Women hold just over 2 percent of the seats in Egypt’s new parliament, down from about 12 percent in the last elections held under Mubarak. The sharp decline followed the elimination of a quota to ensure women’s representation, which had been seen by many as a way to stack the body with members of Mubarak’s political party.
Military rulers did not include any women in the committee that wrote constitutional amendments adopted in a nationwide referendum last year. And there are no women among the 13 candidates who will be on the ballot Wednesday, when voting begins in the country’s first post-Mubarak presidential election.
Badran and other women’s rights activists are particularly worried that the well-organized Muslim Brotherhood will use its religious and charitable groups to encourage uneducated and poor women to vote for its candidate, Mohammed Morsi. Morsi opposes women being allowed to serve in the presidency. He has called for the implementation of Islamic law and, at campaign rallies, referred to Islam’s holy book, the Koran, as the constitution.
To counter the Brotherhood, Badran’s group has hired hundreds of buses to take women to the polls. It is also distributing pamphlets that encourage women to vote for a candidate who respects women, who doesn’t use religion to campaign and who doesn’t lie, Badran said. The group has not endorsed a candidate.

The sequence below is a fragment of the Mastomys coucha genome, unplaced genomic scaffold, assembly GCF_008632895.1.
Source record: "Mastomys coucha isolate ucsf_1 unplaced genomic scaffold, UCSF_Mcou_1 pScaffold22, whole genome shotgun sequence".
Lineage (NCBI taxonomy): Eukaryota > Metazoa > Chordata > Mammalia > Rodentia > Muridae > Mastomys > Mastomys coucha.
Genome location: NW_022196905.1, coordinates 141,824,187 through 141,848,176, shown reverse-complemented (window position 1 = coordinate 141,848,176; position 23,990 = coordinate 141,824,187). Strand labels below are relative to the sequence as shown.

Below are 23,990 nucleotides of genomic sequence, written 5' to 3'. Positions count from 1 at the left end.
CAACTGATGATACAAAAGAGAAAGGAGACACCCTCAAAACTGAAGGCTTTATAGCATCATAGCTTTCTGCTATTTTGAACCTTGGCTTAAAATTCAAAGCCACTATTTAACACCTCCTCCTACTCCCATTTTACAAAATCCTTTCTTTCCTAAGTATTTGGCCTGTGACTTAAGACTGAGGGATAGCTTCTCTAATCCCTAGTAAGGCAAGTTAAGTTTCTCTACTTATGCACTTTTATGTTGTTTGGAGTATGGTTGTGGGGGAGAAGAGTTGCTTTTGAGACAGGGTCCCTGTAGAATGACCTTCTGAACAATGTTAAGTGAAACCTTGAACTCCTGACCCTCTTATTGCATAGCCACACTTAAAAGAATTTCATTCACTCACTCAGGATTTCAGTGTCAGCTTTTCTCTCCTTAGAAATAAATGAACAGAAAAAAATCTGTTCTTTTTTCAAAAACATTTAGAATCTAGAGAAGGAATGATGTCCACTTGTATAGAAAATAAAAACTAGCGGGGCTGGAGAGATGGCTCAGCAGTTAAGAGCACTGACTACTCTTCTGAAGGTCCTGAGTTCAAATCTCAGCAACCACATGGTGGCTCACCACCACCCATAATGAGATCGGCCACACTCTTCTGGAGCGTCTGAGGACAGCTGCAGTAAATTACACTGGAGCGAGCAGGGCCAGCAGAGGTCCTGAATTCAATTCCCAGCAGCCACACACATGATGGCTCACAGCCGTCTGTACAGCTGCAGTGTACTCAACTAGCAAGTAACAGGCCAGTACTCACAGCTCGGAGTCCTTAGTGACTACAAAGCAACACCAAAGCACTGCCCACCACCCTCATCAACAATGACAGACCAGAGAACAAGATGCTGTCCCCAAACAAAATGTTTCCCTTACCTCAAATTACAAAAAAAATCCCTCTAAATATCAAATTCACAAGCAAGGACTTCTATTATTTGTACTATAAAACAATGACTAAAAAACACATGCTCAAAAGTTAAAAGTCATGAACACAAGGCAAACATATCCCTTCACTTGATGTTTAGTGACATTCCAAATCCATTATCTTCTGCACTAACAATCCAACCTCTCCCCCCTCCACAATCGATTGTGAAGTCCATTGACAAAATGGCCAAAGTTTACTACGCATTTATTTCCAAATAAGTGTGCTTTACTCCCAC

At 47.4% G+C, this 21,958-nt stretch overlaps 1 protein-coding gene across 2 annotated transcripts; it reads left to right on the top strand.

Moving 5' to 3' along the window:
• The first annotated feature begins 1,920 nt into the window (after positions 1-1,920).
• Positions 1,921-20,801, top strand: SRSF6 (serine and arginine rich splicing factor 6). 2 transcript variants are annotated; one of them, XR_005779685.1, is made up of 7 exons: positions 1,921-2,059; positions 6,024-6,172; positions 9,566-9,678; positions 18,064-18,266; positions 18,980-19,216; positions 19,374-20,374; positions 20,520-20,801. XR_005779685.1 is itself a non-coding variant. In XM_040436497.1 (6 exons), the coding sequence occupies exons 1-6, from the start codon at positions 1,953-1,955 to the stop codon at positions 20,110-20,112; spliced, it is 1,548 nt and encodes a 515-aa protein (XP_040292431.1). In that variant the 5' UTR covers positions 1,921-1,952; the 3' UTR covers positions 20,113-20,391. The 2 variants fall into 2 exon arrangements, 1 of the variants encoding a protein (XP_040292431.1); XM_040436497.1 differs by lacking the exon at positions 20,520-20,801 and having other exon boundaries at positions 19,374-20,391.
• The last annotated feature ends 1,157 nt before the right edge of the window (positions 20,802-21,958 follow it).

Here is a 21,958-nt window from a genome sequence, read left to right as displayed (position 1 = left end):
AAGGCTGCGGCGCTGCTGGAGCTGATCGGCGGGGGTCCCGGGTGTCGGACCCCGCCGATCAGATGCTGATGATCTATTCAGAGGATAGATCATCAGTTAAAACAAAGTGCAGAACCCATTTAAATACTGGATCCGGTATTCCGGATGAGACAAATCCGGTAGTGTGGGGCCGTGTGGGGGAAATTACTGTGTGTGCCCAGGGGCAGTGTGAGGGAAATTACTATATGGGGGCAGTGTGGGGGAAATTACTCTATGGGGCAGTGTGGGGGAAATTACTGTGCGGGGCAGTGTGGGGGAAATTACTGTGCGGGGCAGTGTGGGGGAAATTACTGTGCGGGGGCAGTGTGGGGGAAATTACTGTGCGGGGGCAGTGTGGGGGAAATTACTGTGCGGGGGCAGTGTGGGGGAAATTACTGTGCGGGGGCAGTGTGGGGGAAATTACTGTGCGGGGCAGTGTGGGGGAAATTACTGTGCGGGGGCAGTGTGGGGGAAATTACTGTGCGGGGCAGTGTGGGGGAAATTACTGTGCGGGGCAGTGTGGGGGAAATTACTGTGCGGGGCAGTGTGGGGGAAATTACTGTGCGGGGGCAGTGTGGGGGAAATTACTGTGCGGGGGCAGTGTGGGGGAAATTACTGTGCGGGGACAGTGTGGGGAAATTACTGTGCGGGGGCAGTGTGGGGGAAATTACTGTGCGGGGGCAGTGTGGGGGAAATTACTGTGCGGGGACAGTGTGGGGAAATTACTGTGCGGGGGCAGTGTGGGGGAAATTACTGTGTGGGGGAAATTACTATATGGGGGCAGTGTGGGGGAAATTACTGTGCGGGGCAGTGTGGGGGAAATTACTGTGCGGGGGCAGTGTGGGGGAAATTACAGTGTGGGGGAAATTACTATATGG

Among its Arab neighbors, Egypt boasts some of the strongest legal protections for women. Women here can sue for divorce. They are a significant part of the workforce, and they are not subject to an Islamic dress code. Egyptian women who are married to foreign men can pass on citizenship to their children, unlike in more socially liberal countries such as Lebanon, where they cannot.
But the Islamist-dominated parliament is discussing several proposals that could change women’s status here. They include lowering the legal age of marriage for girls from 18 to 13 and revoking divorced mothers’ custody of their boys at age 7 and girls at 9, rather than at 15, a move that would be in accordance with a strict interpretation of Islamic law.
The existing rules were projects of Suzanne Mubarak, the former first lady, a strong advocate of laws to protect women and children’s rights. But she was also accused of monopolizing the issue and putting laws on the books that were never implemented, while independent women’s groups were not allowed to flourish.